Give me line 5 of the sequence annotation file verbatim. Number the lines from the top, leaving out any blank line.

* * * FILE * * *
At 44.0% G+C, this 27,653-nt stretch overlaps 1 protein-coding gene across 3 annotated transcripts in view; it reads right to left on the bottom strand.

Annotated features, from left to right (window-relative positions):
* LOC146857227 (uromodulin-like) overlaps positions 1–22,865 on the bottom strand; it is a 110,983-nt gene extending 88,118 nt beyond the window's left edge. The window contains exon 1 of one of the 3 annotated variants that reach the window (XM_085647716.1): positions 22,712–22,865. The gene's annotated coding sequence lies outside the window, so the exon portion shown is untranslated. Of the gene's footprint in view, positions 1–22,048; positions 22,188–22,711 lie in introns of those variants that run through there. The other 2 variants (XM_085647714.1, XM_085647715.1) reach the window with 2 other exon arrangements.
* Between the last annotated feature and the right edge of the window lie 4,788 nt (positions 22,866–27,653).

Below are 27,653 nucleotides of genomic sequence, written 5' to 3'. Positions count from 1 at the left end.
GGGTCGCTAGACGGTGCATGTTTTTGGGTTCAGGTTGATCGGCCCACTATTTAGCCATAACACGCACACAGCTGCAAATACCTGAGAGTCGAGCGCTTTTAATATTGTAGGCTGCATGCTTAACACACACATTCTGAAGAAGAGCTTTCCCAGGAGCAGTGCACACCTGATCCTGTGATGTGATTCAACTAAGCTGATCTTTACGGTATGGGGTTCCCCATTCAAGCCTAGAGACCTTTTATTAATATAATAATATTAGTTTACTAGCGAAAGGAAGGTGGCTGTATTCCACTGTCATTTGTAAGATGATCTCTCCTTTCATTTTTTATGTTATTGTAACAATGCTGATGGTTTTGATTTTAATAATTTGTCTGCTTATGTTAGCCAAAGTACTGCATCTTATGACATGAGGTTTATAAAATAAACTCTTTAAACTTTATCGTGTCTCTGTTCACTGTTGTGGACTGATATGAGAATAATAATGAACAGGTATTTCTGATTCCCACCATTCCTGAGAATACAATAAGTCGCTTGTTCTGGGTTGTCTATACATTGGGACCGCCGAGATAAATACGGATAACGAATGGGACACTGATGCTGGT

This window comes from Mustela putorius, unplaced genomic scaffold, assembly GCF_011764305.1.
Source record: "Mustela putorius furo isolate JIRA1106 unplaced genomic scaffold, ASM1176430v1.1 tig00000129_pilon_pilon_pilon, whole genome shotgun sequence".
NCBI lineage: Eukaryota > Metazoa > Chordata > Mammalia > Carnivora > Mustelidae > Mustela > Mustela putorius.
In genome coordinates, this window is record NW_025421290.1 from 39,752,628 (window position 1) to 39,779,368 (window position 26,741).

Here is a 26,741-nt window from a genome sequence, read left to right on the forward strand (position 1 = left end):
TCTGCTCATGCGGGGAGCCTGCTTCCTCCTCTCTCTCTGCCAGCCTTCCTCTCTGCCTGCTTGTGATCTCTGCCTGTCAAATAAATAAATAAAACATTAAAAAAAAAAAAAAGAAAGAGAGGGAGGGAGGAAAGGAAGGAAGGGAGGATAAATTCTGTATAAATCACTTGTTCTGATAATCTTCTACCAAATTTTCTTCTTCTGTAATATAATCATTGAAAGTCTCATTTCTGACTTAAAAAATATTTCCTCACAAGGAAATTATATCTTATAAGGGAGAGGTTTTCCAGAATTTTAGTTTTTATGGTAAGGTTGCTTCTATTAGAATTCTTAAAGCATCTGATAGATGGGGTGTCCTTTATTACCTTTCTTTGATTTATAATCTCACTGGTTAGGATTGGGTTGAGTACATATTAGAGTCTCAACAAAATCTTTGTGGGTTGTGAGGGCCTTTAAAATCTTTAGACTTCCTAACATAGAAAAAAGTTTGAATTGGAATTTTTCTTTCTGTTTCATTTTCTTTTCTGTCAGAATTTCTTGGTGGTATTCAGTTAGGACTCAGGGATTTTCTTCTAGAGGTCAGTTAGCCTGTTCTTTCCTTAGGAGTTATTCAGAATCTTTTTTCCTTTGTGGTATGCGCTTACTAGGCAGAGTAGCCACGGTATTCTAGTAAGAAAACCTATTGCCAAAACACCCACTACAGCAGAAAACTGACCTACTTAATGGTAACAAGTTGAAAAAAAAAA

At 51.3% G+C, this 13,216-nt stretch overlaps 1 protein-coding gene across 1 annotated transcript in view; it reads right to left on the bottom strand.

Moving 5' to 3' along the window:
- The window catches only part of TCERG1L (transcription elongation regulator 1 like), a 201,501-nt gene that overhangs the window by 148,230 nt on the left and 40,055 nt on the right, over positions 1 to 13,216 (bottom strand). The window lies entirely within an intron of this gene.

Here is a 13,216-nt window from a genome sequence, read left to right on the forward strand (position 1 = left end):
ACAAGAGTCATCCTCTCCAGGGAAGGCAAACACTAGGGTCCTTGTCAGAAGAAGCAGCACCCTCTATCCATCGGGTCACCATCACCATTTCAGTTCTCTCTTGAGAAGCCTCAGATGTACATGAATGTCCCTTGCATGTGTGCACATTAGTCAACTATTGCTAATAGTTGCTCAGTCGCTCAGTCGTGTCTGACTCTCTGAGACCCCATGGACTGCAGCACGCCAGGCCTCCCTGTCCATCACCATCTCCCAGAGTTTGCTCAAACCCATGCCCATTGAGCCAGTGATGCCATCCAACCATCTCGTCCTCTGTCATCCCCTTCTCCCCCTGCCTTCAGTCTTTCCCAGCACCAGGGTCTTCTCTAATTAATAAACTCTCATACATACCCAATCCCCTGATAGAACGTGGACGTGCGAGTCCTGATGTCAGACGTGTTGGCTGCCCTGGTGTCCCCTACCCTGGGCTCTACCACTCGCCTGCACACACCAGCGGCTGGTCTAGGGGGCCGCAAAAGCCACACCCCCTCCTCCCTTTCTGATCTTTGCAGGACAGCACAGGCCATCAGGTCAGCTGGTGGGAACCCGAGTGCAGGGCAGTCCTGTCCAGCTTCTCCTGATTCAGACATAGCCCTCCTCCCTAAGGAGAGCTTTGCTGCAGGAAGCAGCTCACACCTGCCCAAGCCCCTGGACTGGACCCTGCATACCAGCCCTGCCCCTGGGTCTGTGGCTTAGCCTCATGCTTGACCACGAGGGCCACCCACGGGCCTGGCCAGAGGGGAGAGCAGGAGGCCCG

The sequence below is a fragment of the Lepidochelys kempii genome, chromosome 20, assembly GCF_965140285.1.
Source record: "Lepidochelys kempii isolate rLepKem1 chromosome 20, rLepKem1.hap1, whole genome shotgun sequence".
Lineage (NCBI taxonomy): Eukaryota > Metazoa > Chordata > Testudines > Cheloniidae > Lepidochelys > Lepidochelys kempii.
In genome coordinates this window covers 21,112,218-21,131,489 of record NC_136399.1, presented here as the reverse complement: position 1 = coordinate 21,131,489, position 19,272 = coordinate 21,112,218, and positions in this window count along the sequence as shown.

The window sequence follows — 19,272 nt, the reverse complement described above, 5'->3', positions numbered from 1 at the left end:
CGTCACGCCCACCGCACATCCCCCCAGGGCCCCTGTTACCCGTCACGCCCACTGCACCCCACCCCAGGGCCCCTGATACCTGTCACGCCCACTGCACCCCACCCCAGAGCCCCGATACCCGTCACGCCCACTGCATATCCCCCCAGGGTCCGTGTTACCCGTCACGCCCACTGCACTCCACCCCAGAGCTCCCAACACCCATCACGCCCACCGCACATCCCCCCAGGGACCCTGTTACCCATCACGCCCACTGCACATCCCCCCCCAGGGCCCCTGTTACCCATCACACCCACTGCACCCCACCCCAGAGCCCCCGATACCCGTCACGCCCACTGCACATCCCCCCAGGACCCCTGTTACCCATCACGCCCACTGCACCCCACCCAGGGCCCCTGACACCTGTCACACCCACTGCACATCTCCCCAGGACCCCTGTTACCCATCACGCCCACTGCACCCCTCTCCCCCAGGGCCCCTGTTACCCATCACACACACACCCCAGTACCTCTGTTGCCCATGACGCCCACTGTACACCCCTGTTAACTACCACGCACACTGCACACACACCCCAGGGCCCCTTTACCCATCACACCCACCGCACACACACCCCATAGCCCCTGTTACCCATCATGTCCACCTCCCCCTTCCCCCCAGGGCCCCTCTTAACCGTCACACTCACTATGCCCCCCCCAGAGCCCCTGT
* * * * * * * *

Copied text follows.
Below are 27,653 nucleotides of genomic sequence, written 5' to 3'. Positions count from 1 at the left end.